Operating Room Fire Malpractice Prevention Initiative Launched by FDA

Donald Saiontz

By Donald Saiontz
Posted December 14, 2011


The FDA has launched a new initiative designed to prevent surgical fires in operating rooms throughout the United States. These rare incidents can have devastating consequences for the patient and in many cases they are caused by medical mistakes during surgery, which can be prevented.   

The new Preventing Surgical Fires Initiative was launched with the goal of increasing awareness about the causes of operating room fires, disseminating prevention tools and promoting practices that reduce the risk of surgical fires occurring. The FDA has released a video on how fires start in operating rooms and how to prevent them, recommendations for healthcare professionals and information for patients.

According to the FDA, an estimated 550 to 650 surgical fires occur every year in the United States, despite the fact that the causes are well-understood and often preventable. These fires can cause serious burns, disfigurement and deaths.

Surgical fires typically occur when there is a high concentration of oxygen in the operating room. The greatest risk of fires comes from open oxygen delivery systems, like nasal cannula or masks. These devices also present a higher risk to the patient, as most deaths occur when fire in the patient’s airway is ignited. Closed delivery systems, like a laryngeal mask, present less of a threat of fire. Materials that would not normally burn may catch fire in oxygen-rich environments.

For an operating room fire to start, there also needs to be an ignition source, like a laser or fiber optic light, and a fuel source, such as surgical drapes or alcohol-based products. In some cases, the patient’s body is the fuel source.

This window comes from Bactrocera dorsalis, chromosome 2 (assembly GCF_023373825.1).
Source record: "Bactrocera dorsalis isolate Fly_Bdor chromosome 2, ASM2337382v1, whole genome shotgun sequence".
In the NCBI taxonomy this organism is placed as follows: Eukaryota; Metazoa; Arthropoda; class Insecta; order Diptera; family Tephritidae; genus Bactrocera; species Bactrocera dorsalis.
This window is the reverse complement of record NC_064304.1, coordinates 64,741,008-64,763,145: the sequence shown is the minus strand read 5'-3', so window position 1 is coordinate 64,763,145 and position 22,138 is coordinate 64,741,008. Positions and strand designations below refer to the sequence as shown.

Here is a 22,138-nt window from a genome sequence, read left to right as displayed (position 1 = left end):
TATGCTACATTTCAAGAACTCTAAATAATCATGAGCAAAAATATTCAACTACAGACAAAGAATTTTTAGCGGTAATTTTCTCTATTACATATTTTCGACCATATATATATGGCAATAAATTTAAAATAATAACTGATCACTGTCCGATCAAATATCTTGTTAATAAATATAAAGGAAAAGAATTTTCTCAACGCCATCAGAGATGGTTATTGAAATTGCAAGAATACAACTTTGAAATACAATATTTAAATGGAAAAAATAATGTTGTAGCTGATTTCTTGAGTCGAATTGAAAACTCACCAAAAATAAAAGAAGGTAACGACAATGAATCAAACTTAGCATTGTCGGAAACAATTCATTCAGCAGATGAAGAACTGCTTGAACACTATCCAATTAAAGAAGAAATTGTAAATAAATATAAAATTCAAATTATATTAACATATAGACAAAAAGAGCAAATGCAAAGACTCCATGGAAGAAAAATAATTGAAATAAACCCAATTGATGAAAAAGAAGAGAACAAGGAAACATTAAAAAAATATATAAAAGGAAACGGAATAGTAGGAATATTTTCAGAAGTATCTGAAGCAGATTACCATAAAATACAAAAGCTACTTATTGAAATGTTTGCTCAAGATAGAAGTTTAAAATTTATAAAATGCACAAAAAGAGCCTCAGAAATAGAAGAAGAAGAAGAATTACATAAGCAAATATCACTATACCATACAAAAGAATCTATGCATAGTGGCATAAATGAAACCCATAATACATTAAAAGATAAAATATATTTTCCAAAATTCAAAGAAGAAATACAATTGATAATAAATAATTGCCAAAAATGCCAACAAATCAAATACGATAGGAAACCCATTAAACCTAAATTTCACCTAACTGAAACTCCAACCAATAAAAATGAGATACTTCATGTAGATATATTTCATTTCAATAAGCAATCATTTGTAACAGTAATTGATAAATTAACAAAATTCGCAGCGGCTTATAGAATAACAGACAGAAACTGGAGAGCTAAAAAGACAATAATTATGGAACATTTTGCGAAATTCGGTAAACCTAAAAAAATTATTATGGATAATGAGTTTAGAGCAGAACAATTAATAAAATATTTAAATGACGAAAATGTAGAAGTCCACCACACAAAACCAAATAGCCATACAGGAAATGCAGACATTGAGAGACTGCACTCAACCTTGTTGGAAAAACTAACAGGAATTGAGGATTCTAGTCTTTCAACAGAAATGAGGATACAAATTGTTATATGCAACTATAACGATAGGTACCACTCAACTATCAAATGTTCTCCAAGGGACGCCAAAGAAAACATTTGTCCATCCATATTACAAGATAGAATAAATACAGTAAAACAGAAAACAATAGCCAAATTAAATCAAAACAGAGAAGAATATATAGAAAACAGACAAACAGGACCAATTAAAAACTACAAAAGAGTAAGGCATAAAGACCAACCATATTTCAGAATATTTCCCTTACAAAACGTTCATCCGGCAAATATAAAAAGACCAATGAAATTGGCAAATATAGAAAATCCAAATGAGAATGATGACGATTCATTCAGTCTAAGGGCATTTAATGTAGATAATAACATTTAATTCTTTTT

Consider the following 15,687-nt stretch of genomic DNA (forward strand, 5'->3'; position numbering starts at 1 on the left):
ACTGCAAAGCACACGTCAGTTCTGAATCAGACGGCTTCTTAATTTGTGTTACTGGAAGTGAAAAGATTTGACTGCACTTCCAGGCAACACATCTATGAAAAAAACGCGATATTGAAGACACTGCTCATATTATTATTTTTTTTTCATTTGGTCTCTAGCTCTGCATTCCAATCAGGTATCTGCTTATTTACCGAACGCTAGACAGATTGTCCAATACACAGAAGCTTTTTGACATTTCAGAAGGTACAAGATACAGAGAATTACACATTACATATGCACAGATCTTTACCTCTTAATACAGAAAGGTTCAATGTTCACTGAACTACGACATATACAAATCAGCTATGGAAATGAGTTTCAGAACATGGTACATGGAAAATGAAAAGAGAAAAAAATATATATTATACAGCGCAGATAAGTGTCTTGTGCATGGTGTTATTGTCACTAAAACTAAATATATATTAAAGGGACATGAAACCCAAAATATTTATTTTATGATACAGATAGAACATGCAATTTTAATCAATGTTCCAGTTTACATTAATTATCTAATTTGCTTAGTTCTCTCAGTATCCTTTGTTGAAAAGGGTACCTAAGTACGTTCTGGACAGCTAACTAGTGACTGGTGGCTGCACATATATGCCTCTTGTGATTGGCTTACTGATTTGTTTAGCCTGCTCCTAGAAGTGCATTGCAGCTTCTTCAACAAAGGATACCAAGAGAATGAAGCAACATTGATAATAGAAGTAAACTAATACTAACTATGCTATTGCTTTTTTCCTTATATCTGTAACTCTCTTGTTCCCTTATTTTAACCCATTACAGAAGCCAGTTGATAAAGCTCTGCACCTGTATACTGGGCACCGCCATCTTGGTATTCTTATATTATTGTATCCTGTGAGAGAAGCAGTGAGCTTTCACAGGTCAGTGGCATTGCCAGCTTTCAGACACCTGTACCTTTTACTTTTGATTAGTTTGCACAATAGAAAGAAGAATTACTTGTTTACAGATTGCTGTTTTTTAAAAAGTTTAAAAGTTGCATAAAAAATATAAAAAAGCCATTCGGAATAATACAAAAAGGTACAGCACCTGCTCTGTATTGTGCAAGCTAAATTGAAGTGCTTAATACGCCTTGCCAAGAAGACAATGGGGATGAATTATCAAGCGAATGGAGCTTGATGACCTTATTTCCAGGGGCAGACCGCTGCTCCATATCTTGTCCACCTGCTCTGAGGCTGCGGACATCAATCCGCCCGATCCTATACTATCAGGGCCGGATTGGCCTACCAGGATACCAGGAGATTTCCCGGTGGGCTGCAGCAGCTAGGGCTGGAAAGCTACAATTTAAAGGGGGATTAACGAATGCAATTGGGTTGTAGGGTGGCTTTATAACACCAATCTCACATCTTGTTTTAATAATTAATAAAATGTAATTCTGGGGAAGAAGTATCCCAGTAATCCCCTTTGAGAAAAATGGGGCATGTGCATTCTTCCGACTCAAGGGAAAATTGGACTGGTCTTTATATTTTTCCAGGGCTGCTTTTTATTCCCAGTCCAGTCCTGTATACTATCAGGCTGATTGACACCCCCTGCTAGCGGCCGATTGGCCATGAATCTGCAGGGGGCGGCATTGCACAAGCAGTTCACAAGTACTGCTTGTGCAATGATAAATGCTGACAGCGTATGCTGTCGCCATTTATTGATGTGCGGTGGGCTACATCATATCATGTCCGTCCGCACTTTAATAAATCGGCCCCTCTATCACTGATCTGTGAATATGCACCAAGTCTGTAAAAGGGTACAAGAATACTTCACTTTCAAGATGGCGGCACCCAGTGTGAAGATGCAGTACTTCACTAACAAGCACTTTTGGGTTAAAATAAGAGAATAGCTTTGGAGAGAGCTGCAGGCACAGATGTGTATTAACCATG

The FDA has issued a list of recommendations that the agency believes can help prevent surgical fires. A fire risk assessment should be conducted before each procedure, the FDA said, with procedures that involve supplemental oxygen and operation of an ignition source near the oxygen considered the highest risk procedures.

Healthcare professionals have been urged to use supplemental oxygen safely by first evaluating whether supplemental oxygen is necessary. If it is, then they should deliver the minimum concentration needed to provide adequate oxygen to the patient.

The FDA also recommended that healthcare professionals use a closed oxygen delivery system whenever possible, especially if high concentrations of supplemental oxygen are needed. Additional precautions can be taken by applying techniques that prevent oxygen from building up in the operating area.

Another means of preventing surgical fires is the safe use of alcohol-based skin preparations and surgical equipment. Healthcare professionals should prevent alcohol-based antiseptics from pooling, remove alcohol-soaked materials from the prep area and allow the skin to dry adequately and making sure it is dry before surgery. Healthcare professionals should also try to use alternative surgical devices when a procedure calls for the use of a possible ignition source, like a laser, near a supplemental oxygen supply. They should also never place ignition sources on the patient or drapes and should instead use a holster, keep good communication among the surgical team and anesthesia professional about the use and location of ignition sources and oxygen, and have a surgical fire management plan in place.

The FDA is partnering with several medical organizations to help spread word of the initiative, including the American Association of Nurse Anesthetists, the American Society of Anesthesiologists, the American Society for Healthcare Engineering, the American Society of PeriAnesthesia Nurses, the Institute for Safe Medication Practices and others.


Through the exercise of the proper standards of medical care, operating room problems can often be prevented. As a result, individuals who have suffered serious or fatal injuries as a result of a surgery fire may be able to pursue financial compensation through a medical malpractice lawsuit.

To review a potential case for yourself, a friend or family member, request a free consultation and claim evaluation.

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